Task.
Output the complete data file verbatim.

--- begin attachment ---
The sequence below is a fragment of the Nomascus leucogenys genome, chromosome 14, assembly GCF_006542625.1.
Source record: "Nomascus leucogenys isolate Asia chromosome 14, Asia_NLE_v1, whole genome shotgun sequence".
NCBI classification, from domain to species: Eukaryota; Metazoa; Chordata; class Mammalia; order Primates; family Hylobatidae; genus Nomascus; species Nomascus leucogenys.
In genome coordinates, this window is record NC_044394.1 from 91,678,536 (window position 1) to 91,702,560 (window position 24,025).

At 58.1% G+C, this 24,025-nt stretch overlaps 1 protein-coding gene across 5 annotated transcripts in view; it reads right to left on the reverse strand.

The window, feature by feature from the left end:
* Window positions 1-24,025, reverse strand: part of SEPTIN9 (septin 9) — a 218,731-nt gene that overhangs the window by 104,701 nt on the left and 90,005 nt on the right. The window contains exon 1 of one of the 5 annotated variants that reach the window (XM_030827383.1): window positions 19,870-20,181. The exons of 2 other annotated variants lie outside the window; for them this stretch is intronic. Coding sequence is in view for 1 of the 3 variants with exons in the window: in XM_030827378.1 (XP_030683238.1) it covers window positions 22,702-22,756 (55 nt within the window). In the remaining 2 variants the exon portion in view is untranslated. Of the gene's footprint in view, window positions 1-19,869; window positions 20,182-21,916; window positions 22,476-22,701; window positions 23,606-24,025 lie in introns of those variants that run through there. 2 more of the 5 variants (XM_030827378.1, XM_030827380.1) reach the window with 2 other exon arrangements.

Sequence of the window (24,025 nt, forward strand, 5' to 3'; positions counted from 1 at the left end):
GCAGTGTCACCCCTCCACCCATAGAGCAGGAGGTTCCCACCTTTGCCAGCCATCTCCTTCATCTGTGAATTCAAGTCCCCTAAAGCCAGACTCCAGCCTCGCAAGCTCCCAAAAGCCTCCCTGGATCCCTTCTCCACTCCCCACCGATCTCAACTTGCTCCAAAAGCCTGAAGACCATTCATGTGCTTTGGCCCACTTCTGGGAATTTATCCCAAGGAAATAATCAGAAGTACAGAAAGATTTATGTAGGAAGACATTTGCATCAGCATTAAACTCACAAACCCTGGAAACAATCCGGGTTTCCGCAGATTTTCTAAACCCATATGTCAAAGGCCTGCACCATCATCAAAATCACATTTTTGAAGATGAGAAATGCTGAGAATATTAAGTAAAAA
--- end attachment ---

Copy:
The sequence below is a fragment of the Nomascus leucogenys genome, chromosome 14, assembly GCF_006542625.1.
Source record: "Nomascus leucogenys isolate Asia chromosome 14, Asia_NLE_v1, whole genome shotgun sequence".
NCBI classification, from domain to species: Eukaryota; Metazoa; Chordata; class Mammalia; order Primates; family Hylobatidae; genus Nomascus; species Nomascus leucogenys.
In genome coordinates, this window is record NC_044394.1 from 91,678,536 (window position 1) to 91,702,560 (window position 24,025).

At 58.1% G+C, this 24,025-nt stretch overlaps 1 protein-coding gene across 5 annotated transcripts in view; it reads right to left on the reverse strand.

The window, feature by feature from the left end:
* Window positions 1-24,025, reverse strand: part of SEPTIN9 (septin 9) — a 218,731-nt gene that overhangs the window by 104,701 nt on the left and 90,005 nt on the right. The window contains exon 1 of one of the 5 annotated variants that reach the window (XM_030827383.1): window positions 19,870-20,181. The exons of 2 other annotated variants lie outside the window; for them this stretch is intronic. Coding sequence is in view for 1 of the 3 variants with exons in the window: in XM_030827378.1 (XP_030683238.1) it covers window positions 22,702-22,756 (55 nt within the window). In the remaining 2 variants the exon portion in view is untranslated. Of the gene's footprint in view, window positions 1-19,869; window positions 20,182-21,916; window positions 22,476-22,701; window positions 23,606-24,025 lie in introns of those variants that run through there. 2 more of the 5 variants (XM_030827378.1, XM_030827380.1) reach the window with 2 other exon arrangements.

Sequence of the window (24,025 nt, forward strand, 5' to 3'; positions counted from 1 at the left end):
GCAGTGTCACCCCTCCACCCATAGAGCAGGAGGTTCCCACCTTTGCCAGCCATCTCCTTCATCTGTGAATTCAAGTCCCCTAAAGCCAGACTCCAGCCTCGCAAGCTCCCAAAAGCCTCCCTGGATCCCTTCTCCACTCCCCACCGATCTCAACTTGCTCCAAAAGCCTGAAGACCATTCATGTGCTTTGGCCCACTTCTGGGAATTTATCCCAAGGAAATAATCAGAAGTACAGAAAGATTTATGTAGGAAGACATTTGCATCAGCATTAAACTCACAAACCCTGGAAACAATCCGGGTTTCCGCAGATTTTCTAAACCCATATGTCAAAGGCCTGCACCATCATCAAAATCACATTTTTGAAGATGAGAAATGCTGAGAATATTAAGTAAAAA